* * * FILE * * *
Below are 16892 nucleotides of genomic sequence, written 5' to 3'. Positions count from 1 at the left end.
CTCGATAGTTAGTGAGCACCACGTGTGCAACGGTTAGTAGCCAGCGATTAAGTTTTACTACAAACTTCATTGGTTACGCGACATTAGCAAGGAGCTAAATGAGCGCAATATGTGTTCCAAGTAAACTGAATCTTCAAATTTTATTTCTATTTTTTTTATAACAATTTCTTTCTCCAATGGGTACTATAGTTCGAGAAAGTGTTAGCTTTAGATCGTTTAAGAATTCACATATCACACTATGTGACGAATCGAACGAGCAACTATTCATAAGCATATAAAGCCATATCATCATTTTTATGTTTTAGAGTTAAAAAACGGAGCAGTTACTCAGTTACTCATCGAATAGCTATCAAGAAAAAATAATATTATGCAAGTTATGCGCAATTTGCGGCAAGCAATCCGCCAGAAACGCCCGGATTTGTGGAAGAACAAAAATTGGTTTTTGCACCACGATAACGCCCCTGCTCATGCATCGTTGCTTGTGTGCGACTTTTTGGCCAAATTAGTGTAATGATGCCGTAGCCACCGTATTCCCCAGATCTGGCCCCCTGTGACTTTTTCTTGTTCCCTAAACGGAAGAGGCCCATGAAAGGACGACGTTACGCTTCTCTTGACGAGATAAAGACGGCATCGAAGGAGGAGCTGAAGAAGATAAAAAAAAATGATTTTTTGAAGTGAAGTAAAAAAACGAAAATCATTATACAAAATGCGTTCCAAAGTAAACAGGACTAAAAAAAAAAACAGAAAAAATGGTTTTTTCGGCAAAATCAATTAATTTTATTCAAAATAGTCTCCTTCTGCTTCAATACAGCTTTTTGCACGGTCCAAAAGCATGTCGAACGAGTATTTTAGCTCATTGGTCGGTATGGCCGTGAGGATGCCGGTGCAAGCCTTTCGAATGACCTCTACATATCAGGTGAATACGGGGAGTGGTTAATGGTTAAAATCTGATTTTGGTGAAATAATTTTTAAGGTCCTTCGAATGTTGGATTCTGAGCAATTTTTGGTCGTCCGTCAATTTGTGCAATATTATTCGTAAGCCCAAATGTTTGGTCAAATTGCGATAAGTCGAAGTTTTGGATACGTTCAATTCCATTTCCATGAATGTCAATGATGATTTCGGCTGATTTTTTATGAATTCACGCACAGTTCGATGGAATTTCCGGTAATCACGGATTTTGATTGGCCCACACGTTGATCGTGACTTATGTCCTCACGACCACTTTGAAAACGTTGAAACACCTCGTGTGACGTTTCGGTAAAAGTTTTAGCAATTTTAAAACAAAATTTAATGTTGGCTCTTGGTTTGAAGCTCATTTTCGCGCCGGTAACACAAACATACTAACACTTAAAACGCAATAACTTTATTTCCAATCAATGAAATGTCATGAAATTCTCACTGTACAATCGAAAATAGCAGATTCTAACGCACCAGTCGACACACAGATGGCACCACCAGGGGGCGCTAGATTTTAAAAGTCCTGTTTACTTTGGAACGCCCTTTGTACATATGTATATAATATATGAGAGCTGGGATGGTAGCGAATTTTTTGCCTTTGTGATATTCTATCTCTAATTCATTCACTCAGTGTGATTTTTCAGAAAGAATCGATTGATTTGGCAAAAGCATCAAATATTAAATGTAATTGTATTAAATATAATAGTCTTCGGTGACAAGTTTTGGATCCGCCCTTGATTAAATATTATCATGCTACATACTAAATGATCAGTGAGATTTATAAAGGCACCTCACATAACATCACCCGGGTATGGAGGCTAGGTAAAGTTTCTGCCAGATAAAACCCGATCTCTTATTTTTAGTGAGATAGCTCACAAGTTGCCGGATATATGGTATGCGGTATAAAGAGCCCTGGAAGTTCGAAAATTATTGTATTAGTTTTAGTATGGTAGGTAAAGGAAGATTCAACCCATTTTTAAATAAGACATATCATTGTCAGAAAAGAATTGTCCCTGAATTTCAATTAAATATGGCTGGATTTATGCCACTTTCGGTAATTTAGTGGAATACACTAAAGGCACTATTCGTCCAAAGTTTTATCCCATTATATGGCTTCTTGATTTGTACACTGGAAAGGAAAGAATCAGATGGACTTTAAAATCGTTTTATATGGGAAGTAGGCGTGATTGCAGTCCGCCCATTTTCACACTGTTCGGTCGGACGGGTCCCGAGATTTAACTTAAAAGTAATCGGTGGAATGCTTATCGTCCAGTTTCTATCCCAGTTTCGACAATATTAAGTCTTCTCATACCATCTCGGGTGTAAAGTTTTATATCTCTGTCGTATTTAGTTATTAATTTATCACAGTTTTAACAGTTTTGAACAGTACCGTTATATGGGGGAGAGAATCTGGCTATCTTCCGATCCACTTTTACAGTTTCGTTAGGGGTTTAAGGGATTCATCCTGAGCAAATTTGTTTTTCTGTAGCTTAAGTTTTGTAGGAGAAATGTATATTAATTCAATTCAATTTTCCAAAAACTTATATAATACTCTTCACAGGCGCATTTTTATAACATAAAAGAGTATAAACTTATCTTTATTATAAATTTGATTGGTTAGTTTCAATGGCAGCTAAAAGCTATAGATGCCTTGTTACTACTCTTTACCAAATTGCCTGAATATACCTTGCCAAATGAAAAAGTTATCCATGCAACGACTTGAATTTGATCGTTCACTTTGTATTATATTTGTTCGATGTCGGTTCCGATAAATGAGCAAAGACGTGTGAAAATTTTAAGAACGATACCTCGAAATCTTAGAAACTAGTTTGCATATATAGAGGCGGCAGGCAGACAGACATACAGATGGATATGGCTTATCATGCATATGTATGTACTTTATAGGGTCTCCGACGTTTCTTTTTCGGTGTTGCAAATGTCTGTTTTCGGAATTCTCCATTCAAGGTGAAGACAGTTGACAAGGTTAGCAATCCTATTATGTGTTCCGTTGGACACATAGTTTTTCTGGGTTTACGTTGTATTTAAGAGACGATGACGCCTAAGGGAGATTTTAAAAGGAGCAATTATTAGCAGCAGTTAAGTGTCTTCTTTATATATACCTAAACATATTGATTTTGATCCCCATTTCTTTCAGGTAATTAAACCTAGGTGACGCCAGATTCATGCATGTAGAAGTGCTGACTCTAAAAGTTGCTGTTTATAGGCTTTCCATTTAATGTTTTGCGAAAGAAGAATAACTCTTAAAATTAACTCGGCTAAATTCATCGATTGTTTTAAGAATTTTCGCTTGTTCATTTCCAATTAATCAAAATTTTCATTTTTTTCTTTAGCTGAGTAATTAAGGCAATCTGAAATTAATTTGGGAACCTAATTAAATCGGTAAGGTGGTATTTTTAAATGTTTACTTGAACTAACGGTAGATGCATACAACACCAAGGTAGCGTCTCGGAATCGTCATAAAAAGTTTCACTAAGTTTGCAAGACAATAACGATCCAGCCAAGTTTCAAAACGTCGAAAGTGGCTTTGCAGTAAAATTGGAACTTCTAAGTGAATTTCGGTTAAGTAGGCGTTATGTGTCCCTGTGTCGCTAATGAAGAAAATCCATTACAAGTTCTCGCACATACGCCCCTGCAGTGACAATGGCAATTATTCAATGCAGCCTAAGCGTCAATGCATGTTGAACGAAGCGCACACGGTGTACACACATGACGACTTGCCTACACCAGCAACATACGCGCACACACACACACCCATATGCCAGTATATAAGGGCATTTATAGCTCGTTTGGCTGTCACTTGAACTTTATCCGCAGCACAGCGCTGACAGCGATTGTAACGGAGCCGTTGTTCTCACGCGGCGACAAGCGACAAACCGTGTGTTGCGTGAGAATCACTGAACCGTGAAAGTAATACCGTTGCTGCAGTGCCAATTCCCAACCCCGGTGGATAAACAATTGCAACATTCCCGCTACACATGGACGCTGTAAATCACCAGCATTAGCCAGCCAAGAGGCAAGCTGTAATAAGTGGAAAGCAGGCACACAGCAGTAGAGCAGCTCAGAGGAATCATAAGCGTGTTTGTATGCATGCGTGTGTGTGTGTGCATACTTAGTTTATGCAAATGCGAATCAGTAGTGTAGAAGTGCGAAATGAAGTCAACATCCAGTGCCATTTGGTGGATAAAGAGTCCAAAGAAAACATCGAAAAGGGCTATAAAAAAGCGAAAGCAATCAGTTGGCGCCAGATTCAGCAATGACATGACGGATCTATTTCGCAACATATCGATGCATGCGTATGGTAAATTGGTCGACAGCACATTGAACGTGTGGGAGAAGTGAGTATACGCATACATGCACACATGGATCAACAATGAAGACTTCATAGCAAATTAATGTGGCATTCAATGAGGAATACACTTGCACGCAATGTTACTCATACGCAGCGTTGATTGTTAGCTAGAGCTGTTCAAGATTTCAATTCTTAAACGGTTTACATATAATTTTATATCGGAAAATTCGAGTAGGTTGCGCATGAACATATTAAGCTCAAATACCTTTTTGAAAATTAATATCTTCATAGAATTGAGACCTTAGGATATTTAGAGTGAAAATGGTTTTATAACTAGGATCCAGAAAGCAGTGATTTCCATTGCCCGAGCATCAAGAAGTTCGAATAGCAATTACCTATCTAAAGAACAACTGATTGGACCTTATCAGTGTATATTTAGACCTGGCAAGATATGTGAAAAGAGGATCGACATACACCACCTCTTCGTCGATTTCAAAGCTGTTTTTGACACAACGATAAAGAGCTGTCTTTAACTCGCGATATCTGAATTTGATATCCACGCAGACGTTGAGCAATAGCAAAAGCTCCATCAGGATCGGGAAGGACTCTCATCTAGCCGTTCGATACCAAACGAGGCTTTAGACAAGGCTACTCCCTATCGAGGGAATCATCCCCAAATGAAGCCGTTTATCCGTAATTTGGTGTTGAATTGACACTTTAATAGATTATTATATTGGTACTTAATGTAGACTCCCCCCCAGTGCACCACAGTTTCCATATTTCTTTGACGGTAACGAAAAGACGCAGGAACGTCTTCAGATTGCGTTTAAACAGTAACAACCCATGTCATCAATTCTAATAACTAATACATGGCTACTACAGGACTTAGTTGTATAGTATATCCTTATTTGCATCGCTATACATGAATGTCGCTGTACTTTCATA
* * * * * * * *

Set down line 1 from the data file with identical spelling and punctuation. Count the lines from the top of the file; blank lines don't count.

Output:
Below are 16892 nucleotides of genomic sequence, written 5' to 3'. Positions count from 1 at the left end.